In general, evolutionary computation systems are a particularly good fit for eco-evolutionary questions centering around ecology's role in facilitating the evolution of solutions to complex problems. They run quickly, feature a variety of well-understood but non-trivial fitness landscapes, and instantiate a wide range of simple ecological dynamics.

2.14. Digital Evolution System Comparison

For ease of reference when attempting to choose a system for research, we have assembled a summary table (see Figure 3) comparing the extent to which each system supports various research directions. Note that most of these systems are under active development, and many of these dynamics could easily be added to more systems in the future.

FIGURE 3
www.frontiersin.org

Figure 3. Comparison of digital evolution platforms. This table rates digital evolution platforms on the extent to which they can be used to study specific dynamics. A rating of “central” indicates that a dynamic is a critical component of a system and has likely been studied in that system. A rating of “optional” indicates that the dynamic is not present by default but can be turned on. A rating of “incidental” indicates that the dynamic may occur in the system, but likely not in a particularly straightforward way. A rating of “impossible” indicates that a dynamic is excluded from that system, as it currently exists. The speciation rating specifically refers to speciation in the context of sexual recombination. The “Complex Dynamics” and “Simple Dynamics” columns reflect each system's position along the continuum in Figure 1. “Complex Dynamics” indicates the extent to which the system supports dynamics toward the rich and natural end of the spectrum. “Simple Dynamics” indicates the extent to which the system supports being configured to be simple and tractable. Note: Endosymbiosis is rated "central" to Tierra, due to the ubiquitous evolution of parasites. However, these parasites are unconventional in that they do not disproportionately harm the host.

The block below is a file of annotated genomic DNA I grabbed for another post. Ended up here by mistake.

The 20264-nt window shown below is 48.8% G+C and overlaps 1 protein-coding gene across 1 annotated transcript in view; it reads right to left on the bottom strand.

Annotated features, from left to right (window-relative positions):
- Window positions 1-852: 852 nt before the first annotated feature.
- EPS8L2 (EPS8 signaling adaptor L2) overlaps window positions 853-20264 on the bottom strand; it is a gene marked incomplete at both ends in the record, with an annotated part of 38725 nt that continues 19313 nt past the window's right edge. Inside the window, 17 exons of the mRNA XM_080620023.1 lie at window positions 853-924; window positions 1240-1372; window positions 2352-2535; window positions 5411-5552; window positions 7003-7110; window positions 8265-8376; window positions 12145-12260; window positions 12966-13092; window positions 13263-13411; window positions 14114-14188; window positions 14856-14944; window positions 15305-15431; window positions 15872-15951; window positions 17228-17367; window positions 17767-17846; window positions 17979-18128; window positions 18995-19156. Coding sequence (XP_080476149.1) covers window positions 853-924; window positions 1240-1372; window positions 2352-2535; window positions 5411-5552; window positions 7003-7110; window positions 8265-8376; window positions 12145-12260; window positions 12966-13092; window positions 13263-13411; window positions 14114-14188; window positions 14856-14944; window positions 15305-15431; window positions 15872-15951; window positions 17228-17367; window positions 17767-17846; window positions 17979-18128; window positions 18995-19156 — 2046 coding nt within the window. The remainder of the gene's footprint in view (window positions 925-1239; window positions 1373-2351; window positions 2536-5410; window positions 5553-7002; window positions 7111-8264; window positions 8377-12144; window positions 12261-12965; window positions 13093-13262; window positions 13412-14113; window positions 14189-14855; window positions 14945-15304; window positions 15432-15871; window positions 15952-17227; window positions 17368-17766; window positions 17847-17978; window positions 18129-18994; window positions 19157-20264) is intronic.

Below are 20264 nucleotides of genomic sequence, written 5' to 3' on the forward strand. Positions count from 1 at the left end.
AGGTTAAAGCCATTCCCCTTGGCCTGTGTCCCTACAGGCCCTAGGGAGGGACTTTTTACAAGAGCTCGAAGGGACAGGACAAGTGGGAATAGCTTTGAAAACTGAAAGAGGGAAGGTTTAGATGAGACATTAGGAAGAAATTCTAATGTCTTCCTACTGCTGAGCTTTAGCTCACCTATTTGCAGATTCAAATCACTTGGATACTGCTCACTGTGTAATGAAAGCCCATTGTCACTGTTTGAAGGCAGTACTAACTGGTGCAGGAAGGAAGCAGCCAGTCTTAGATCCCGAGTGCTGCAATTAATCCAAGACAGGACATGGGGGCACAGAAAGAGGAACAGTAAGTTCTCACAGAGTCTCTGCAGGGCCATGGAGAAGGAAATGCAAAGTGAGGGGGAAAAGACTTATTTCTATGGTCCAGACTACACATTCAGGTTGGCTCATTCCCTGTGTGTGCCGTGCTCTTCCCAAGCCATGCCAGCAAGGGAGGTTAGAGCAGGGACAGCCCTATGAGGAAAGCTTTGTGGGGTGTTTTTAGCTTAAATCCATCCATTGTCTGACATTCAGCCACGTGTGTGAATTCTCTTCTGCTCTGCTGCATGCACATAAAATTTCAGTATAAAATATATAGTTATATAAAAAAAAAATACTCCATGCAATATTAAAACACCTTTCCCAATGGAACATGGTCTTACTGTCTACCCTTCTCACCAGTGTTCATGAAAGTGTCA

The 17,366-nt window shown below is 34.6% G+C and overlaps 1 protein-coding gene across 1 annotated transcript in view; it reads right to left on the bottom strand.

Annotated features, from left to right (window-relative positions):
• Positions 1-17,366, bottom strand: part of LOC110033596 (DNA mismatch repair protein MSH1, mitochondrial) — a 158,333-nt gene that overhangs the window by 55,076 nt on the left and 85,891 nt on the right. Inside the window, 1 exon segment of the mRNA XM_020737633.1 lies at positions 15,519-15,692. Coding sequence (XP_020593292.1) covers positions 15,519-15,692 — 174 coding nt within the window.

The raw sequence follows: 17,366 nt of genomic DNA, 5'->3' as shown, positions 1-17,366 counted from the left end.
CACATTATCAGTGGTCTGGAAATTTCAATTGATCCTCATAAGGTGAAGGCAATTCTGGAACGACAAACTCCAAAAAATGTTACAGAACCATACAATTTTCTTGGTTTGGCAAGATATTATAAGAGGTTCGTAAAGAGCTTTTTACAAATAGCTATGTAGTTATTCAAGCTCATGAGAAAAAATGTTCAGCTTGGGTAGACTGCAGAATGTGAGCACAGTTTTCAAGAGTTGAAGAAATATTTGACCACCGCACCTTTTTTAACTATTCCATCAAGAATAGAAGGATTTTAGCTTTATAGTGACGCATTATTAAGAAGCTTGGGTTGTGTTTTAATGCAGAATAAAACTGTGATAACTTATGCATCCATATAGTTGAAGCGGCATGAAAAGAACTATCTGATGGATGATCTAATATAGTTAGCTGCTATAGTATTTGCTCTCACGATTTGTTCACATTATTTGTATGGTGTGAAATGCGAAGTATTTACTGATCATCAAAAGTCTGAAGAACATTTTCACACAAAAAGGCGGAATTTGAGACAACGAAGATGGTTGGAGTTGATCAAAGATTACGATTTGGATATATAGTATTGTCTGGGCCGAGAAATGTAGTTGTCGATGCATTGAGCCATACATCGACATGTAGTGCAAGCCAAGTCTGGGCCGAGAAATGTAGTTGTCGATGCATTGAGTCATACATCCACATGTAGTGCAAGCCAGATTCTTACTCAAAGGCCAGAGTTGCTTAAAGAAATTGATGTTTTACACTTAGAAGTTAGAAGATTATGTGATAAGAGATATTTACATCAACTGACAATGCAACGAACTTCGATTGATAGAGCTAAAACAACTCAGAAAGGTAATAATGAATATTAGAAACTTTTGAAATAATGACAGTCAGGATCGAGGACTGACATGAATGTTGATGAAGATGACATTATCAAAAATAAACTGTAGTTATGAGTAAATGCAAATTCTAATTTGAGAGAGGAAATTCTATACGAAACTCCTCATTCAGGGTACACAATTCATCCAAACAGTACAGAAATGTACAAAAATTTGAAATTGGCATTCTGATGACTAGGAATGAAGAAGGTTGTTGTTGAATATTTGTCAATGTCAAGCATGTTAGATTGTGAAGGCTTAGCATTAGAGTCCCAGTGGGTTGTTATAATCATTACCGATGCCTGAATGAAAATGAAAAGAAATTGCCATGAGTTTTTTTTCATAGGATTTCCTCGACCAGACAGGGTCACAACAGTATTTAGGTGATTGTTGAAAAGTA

3. Previous Eco-evolutionary Dynamics Research Using Digital Evolution

3.1. Competition

While the first major discoveries to come out of digital evolution research fell squarely into the category of pure evolutionary theory (Wilke et al., 2001; Lenski et al., 2003), simple ecological dynamics were soon explored. Cooper and Ofria demonstrated that limiting the quantity of resources available was sufficient to evolve a stable and diverse ecosystem (Cooper and Ofria, 2003). They set up this experiment by associating computational tasks in Avida with a resource that had a limited availability and inflow rate. Every time an organism performed a task and received the reward, it used up some of the resource, resulting in a situation where digital organisms performing tasks is effectively equivalent to biological organisms metabolizing chemical resources. This arrangement created negative frequency dependence; tasks being performed by fewer organisms were more valuable, just as inhabiting any underutilized niche in an ecosystem is advantageous. In prior experiments, where resources were unlimited, some phenotypes in the population were simply more fit than the others; the fitnesses did not change over time. Layering the shifting biotic fitness seascape and the static abiotic landscape created pressure for adaptive radiation and subsequent stabilizing selection on the different ecotypes. These results were consistent with mathematical theory being contemporaneously developed by theoretical ecologists (Chesson, 2000), and demonstrated that this theory holds up when populations are allowed to evolve.